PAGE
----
Why I Share the Way I Do

By Amy Dresner 08/26/12

I’ve been called self-indulgent, crazy, angry and outrageous for writing and talking about my addiction and mental illness. But there's a method to the madness.

Amy in action Adam Hendershott

The 11th tradition states that AA members should be anonymous at the level of press, radio, films and TV. To me, this means that you don’t say you’re in AA in public forums. It does not mean that I don’t tell people the truth about me, my history of addiction or my greatest triumph—that I have managed to get sober, whether I did it once for 15 years or again and again and again.

The truth is this: if I could and did keep it general, I would be a shitty comic and an even shittier writer. Identification is in the details. And so is bravery. How else are you supposed to hear your story? Who can identify with generalities? Generality, in my opinion, is camouflage for the ashamed. So I choose to tell my story with all its gory, embarrassing details. It's not to sound cool or to shock. But if I can own what I went through, tell people my darkest secrets, how can I still feel ashamed about them? And, perhaps more importantly, how can anybody else? And isn‘t that service? Isn’t that the fifth of the Ninth Step Promises: “No matter how far down the scale we have gone, we will see how our experience can benefit others”? If my darkness can’t become somebody else’s light, what is the point?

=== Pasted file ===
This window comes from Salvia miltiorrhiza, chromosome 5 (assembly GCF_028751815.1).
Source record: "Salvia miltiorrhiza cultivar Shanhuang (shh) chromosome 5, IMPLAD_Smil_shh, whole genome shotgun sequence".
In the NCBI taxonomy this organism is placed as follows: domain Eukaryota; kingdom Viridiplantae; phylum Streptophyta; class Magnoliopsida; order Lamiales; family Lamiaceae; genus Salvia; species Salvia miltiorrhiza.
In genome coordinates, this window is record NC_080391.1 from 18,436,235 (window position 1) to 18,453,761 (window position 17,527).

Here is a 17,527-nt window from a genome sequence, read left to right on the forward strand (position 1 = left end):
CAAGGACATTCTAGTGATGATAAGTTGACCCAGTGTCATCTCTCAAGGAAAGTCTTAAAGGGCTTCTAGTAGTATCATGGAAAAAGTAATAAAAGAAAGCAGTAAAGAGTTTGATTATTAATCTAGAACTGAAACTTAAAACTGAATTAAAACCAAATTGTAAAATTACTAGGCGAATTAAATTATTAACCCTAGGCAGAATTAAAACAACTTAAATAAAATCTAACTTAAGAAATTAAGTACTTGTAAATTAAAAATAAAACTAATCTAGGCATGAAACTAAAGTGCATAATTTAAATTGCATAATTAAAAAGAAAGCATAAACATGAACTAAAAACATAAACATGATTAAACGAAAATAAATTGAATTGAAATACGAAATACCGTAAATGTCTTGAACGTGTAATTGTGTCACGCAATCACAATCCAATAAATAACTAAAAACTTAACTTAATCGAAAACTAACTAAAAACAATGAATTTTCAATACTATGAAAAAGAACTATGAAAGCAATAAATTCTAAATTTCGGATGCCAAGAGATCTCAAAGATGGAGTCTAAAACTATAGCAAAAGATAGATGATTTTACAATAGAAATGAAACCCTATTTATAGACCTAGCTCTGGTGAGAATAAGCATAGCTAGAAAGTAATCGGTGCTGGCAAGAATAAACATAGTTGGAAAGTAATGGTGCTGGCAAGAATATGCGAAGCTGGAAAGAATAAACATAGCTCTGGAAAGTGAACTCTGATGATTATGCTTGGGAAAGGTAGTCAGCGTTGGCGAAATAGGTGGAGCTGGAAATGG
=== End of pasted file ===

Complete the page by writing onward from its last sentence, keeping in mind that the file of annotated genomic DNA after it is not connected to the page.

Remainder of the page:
My goal is almost always to be as honest as I can; my truth just happens to be ugly and dark. I have depression, bipolar and borderline personality disorder. I also have epilepsy. I’ve been arrested. I’ve been in the psych ward. I’ve relapsed countless times. People need to know you can get and stay sober through all of these things. I need to know that you can.